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All Newborns Should Be Screened for Hearing Loss

Analysis by Oregon Evidence-based Practice Center prompts U.S. Preventive Services Task Force to recommend universal screening nationwide, a practice Oregon already mandates

All newborns should be screened in the first month of life to detect those with permanent congenital hearing loss (PCHL), the U.S. Preventive Services Task Force (USPSTF) has recommended as a result of new evidence that screening tests are highly accurate and lead to earlier identification and treatment of infants with hearing loss. The analysis that spurred the recommendation was performed by researchers at the Oregon Evidence-based Practice Center at Oregon Health & Science University.

The Task Force recommended the move to universal screening because half of the children with hearing loss have no identifiable risk factors that could be used in selective screening programs to detect PCHL. Their recommendation carried moderate certainty, they stated, “that the net benefit of screening all newborns for hearing loss is moderate.”

There is good evidence, they said, that newborn hearing screening testing is highly accurate and leads to earlier identification than no screening. There is also good-quality evidence, they said, that early detection improves language outcomes. And the overall risks of complications of screening and treatment, they said, were estimated to be small.

The Task Force, an independent panel of experts sponsored by the Agency for Healthcare Research and Quality (AHRQ), based its conclusion on a study of recent medical literature led by Heidi D. Nelson, M.D., M.P.H., of the Oregon Evidence-based Practice Center (EPC) at Oregon Health & Science University and of Providence Health & Services. The study was conducted under a contract with AHRQ, the unit of the U.S. Department of Health & Human Services charged with improving the quality, safety, efficiency and effectiveness of health care in the United States. The findings are detailed in the July issue of Pediatrics.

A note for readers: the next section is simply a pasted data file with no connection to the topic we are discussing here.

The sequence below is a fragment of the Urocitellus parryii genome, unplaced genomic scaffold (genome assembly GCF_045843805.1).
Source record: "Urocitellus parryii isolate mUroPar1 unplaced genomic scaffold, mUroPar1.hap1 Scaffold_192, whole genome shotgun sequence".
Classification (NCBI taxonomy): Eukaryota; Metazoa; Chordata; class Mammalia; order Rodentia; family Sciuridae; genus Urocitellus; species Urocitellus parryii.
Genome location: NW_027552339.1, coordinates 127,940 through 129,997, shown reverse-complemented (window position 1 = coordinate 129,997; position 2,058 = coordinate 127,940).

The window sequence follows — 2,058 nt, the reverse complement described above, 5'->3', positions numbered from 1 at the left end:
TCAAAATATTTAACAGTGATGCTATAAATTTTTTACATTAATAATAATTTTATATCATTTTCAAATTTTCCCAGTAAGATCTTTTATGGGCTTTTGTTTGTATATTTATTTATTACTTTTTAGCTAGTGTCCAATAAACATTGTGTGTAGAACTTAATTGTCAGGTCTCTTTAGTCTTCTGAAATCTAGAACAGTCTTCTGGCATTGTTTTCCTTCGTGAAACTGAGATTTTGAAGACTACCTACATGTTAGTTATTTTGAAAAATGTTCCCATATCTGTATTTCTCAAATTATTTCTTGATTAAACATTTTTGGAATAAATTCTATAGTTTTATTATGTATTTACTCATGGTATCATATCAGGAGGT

“This represents a major practice change affecting millions of newborns,” said Nelson. “Newborn hearing screening has become routine in the postpartum hospital setting in some states, such as Oregon, but this recommendation could bring the whole country up to this standard. It’s well accepted and tolerated by newborns and their parents. The instruments, which are designed specifically for newborns, can easily test and record findings in less than five minutes, usually while babies are asleep,” she said. 

Information from a universal newborn hearing screening program initiated in 2000 at Providence St. Vincent Medical Center was presented to the USPSTF to illustrate how well screening can be done in a U.S. health care system. This initiative serves as a pilot program for a Centers for Disease Control and Prevention- sponsored system to track newborns who did not pass the screening test. 

Nelson has joint appointments at OHSU and Providence Health & Services. She is a research professor in the OHSU Departments of Medical Informatics and Clinical Epidemiology and Medicine and medical director of the Providence Regional Women and Children’s Program and Health Research Center.